This is what three of my students did not write.
I commented the other day about students’ difficulty writing about various physical ailments, even when the terms are spelled out for them on assignment sheets. I have another group of examples today.
The case I asked students to write about involved a couple in Tennessee who were accused of molesting the woman’s two young sons. The presiding judge sentenced husband and wife to ten years in prison, but offered probation instead if the woman consented to a tubal ligation. Presumably if she had no more children there would be no one to molest….The state was also seeking permanent custody of their five children (one a new-born), noting that the mother came from a “very incestuous” family. After presenting a number of opinions from people involved in the case (including a comment that there was gender discrimination in this particular case since the husband faced NO consequences if his wife agreed to be sterilized) and some background on prison overcrowding, I asked my students to write in favor of or against making sterilization an alternative to prison for sex offenders, with the Tennessee case as their example.
The arguments covered a reasonable spectrum, but most students were critical of the judge’s “creative” solution, for one reason or another.
The biggest challenge in the assignment, it turned out, was specifying the nature of the sterilization procedure. It was stated, and defined, on the assignment sheet. How hard are those two words to spell? How can the act of tying off, by means of a ligature, the Fallopian tubes be confused with any other action? Here are three of the most popular variants:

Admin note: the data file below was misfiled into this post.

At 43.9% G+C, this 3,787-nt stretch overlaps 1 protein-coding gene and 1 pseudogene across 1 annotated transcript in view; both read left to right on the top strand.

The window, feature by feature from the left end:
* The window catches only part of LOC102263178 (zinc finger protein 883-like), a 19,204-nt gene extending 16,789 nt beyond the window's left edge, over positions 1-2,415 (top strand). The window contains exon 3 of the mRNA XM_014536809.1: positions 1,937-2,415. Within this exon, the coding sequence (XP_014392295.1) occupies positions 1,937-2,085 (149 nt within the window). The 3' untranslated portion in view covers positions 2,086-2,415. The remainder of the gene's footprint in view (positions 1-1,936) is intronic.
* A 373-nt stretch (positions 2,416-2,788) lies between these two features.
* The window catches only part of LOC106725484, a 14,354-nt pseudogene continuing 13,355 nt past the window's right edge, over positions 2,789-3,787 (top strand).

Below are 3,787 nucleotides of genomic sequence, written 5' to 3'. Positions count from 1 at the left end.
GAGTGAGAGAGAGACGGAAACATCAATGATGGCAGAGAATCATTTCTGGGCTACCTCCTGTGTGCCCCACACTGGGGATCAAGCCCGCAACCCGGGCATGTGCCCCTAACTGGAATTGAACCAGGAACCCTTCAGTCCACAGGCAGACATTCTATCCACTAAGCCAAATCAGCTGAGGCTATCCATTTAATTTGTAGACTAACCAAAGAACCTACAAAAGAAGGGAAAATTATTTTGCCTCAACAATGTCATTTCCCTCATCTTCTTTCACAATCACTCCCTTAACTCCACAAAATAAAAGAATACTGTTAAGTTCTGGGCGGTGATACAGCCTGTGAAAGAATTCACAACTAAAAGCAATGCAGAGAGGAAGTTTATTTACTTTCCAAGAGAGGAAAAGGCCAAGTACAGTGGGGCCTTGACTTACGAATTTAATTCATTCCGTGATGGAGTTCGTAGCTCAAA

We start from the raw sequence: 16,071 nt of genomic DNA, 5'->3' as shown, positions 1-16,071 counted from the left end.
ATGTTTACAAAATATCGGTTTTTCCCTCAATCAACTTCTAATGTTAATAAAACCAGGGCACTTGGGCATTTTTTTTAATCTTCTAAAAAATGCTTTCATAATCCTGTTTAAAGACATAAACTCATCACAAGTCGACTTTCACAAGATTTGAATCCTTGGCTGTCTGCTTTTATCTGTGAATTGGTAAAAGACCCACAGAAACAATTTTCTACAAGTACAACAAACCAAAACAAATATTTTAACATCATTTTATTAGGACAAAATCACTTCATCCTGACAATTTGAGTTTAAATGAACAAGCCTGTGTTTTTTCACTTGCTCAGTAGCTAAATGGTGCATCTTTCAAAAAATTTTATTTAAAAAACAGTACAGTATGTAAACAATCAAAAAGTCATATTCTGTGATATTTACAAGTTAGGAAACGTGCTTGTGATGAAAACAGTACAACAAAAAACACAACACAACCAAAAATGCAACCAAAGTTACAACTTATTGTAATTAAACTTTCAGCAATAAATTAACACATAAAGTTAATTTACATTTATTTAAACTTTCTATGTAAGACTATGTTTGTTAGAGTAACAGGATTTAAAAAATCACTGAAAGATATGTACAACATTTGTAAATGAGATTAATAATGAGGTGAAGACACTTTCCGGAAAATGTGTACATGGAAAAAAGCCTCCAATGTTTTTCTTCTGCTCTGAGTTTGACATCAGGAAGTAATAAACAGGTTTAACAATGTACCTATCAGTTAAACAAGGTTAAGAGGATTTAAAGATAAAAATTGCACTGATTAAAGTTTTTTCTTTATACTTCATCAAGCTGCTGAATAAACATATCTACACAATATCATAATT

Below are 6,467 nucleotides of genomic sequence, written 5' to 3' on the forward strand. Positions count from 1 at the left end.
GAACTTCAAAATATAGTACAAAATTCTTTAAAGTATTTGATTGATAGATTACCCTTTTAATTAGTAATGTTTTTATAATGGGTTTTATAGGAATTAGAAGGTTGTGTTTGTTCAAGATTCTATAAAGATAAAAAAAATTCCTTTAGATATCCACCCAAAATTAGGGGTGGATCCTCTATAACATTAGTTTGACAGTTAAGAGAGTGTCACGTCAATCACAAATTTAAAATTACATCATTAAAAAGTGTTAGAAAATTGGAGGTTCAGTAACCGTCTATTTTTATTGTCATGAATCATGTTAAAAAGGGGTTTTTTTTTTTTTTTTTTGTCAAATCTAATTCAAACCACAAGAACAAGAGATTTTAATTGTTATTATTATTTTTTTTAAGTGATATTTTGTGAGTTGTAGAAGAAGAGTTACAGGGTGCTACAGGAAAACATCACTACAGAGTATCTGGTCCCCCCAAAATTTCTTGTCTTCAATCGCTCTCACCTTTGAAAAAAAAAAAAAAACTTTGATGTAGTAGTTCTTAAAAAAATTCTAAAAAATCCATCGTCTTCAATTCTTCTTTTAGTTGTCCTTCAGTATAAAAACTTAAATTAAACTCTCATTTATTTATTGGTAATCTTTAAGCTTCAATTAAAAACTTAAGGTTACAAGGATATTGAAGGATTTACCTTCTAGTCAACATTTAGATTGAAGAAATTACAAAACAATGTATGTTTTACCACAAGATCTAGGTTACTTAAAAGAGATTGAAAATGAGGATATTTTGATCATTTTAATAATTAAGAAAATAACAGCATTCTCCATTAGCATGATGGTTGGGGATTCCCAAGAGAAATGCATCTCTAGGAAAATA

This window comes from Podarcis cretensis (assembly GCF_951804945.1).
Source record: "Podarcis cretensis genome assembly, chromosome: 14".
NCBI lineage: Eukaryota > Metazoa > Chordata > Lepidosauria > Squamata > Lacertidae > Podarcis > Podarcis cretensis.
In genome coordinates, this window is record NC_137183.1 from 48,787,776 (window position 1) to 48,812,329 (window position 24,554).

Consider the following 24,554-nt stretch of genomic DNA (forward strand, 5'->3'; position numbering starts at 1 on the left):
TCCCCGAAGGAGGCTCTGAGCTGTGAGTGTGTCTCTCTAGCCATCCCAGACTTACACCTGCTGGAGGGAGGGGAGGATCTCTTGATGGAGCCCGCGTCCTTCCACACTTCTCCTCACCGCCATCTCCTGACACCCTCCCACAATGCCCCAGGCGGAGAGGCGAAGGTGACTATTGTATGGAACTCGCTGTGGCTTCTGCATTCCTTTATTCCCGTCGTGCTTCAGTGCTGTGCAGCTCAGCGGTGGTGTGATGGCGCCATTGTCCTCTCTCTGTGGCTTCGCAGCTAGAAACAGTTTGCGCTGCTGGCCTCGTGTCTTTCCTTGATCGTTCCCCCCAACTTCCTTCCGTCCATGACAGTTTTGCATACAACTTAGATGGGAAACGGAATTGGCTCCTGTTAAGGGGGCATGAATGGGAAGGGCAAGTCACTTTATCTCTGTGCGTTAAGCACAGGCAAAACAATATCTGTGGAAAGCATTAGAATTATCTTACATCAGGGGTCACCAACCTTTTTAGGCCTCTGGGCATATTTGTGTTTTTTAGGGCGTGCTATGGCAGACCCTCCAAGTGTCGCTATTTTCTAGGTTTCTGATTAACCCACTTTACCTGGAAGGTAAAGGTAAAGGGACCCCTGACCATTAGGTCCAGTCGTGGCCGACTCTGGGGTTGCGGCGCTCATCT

“She must get a tubal litigation done to avoid going to prison.”
“She has been given the option of undergoing a tubule legation.”
“The woman agreed to the tubal legation.”
Legal procedures are invoked by way of “litigation.” The seriousness of the surgery is trivialized via “tubule,” a “small tube, esp. a slender elongated anatomical channel.” The “-bule” makes it such a little thing…. And of course we get that gang of men arriving in the “legation,” “a body of deputies sent on a mission, specifically to a foreign country and headed by a minister.” Foreign minister, not religious minister. At any rate, she seems to have consented to their visit.
“Undergoing” this legation must involve tedious receptions, perhaps onerous dependence on translators, serious overstaying of welcomes, and the like. Clearly the woman is the foreign country here, since the legation will be visited upon her. But where do the little tubes come in?
Not having been to law school myself, I don’t know what tubal litigation would be. “Tubal” is, properly, “of, relating to, or involving a tube and esp. a Fallopian tube,” although in relation to litigation the word might suggest a fanfare of tubas as the judge enters. How might litigation involve a tube? Do the attorneys beat each other with hoses? Do they speak through speaking tubes? Or is there a whole class of case law that applies to disputes over tubes, esp. but not limited to Fallopian tubes?
When I read about the Tennessee case in the newspapers, I was floored by the judge’s notions of justice. When I read about it in my students’ papers, I was floored by the bizarre pictures of those notions as conjured up by this procession of wrong words, perfectly spelled—quite in the tradition of Mrs. Malaprop. Make way for the tubule legation!